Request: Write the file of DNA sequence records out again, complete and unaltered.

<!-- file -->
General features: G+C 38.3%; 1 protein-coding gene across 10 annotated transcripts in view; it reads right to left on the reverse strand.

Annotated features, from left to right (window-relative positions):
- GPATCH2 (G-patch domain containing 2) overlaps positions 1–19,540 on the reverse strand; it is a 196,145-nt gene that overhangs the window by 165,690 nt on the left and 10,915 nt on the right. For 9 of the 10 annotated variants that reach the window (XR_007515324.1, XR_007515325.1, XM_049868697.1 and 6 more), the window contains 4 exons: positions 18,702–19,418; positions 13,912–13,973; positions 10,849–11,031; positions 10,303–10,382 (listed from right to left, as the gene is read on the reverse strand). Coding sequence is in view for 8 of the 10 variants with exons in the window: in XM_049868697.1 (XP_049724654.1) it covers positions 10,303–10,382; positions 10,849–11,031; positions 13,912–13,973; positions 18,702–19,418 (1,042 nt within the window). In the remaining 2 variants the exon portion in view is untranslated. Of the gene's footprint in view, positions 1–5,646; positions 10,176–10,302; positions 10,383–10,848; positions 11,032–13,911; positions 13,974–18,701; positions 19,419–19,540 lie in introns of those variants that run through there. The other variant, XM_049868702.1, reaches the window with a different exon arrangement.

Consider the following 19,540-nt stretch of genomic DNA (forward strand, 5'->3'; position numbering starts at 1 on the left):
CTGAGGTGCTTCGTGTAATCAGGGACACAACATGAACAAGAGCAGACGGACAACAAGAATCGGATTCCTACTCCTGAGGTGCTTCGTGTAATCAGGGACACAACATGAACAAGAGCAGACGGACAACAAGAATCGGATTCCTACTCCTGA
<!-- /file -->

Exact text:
General features: G+C 38.3%; 1 protein-coding gene across 10 annotated transcripts in view; it reads right to left on the reverse strand.

Annotated features, from left to right (window-relative positions):
- GPATCH2 (G-patch domain containing 2) overlaps positions 1–19,540 on the reverse strand; it is a 196,145-nt gene that overhangs the window by 165,690 nt on the left and 10,915 nt on the right. For 9 of the 10 annotated variants that reach the window (XR_007515324.1, XR_007515325.1, XM_049868697.1 and 6 more), the window contains 4 exons: positions 18,702–19,418; positions 13,912–13,973; positions 10,849–11,031; positions 10,303–10,382 (listed from right to left, as the gene is read on the reverse strand). Coding sequence is in view for 8 of the 10 variants with exons in the window: in XM_049868697.1 (XP_049724654.1) it covers positions 10,303–10,382; positions 10,849–11,031; positions 13,912–13,973; positions 18,702–19,418 (1,042 nt within the window). In the remaining 2 variants the exon portion in view is untranslated. Of the gene's footprint in view, positions 1–5,646; positions 10,176–10,302; positions 10,383–10,848; positions 11,032–13,911; positions 13,974–18,701; positions 19,419–19,540 lie in introns of those variants that run through there. The other variant, XM_049868702.1, reaches the window with a different exon arrangement.

Consider the following 19,540-nt stretch of genomic DNA (forward strand, 5'->3'; position numbering starts at 1 on the left):
CTGAGGTGCTTCGTGTAATCAGGGACACAACATGAACAAGAGCAGACGGACAACAAGAATCGGATTCCTACTCCTGAGGTGCTTCGTGTAATCAGGGACACAACATGAACAAGAGCAGACGGACAACAAGAATCGGATTCCTACTCCTGA